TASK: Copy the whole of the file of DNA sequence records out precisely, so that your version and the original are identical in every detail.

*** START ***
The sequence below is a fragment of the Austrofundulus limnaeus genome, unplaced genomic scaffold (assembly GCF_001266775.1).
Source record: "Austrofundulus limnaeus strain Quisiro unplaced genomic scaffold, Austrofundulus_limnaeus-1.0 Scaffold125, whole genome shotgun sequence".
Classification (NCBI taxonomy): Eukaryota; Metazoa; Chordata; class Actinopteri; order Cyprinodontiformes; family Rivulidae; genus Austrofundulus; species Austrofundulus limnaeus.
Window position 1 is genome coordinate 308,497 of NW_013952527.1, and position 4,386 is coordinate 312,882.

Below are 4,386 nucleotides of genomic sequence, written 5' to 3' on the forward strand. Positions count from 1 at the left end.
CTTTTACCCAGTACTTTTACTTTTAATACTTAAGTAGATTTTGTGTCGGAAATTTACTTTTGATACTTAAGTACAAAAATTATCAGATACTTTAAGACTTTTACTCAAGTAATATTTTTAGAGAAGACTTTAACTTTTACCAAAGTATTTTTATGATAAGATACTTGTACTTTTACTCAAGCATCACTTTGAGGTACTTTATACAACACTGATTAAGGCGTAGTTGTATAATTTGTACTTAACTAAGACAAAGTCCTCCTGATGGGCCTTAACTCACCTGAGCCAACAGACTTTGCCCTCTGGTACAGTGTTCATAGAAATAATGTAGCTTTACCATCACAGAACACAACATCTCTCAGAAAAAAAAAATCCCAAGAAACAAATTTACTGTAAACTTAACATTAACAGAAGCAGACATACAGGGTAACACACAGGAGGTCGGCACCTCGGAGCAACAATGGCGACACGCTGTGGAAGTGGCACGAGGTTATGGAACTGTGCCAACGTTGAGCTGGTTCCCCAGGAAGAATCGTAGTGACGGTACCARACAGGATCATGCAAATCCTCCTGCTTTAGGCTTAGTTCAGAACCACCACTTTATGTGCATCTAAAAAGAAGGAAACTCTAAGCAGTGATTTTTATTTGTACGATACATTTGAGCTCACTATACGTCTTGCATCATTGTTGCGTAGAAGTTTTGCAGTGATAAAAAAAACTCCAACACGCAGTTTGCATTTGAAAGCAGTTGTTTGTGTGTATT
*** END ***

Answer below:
The sequence below is a fragment of the Austrofundulus limnaeus genome, unplaced genomic scaffold (assembly GCF_001266775.1).
Source record: "Austrofundulus limnaeus strain Quisiro unplaced genomic scaffold, Austrofundulus_limnaeus-1.0 Scaffold125, whole genome shotgun sequence".
Classification (NCBI taxonomy): Eukaryota; Metazoa; Chordata; class Actinopteri; order Cyprinodontiformes; family Rivulidae; genus Austrofundulus; species Austrofundulus limnaeus.
Window position 1 is genome coordinate 308,497 of NW_013952527.1, and position 4,386 is coordinate 312,882.

Below are 4,386 nucleotides of genomic sequence, written 5' to 3' on the forward strand. Positions count from 1 at the left end.
CTTTTACCCAGTACTTTTACTTTTAATACTTAAGTAGATTTTGTGTCGGAAATTTACTTTTGATACTTAAGTACAAAAATTATCAGATACTTTAAGACTTTTACTCAAGTAATATTTTTAGAGAAGACTTTAACTTTTACCAAAGTATTTTTATGATAAGATACTTGTACTTTTACTCAAGCATCACTTTGAGGTACTTTATACAACACTGATTAAGGCGTAGTTGTATAATTTGTACTTAACTAAGACAAAGTCCTCCTGATGGGCCTTAACTCACCTGAGCCAACAGACTTTGCCCTCTGGTACAGTGTTCATAGAAATAATGTAGCTTTACCATCACAGAACACAACATCTCTCAGAAAAAAAAAATCCCAAGAAACAAATTTACTGTAAACTTAACATTAACAGAAGCAGACATACAGGGTAACACACAGGAGGTCGGCACCTCGGAGCAACAATGGCGACACGCTGTGGAAGTGGCACGAGGTTATGGAACTGTGCCAACGTTGAGCTGGTTCCCCAGGAAGAATCGTAGTGACGGTACCARACAGGATCATGCAAATCCTCCTGCTTTAGGCTTAGTTCAGAACCACCACTTTATGTGCATCTAAAAAGAAGGAAACTCTAAGCAGTGATTTTTATTTGTACGATACATTTGAGCTCACTATACGTCTTGCATCATTGTTGCGTAGAAGTTTTGCAGTGATAAAAAAAACTCCAACACGCAGTTTGCATTTGAAAGCAGTTGTTTGTGTGTATT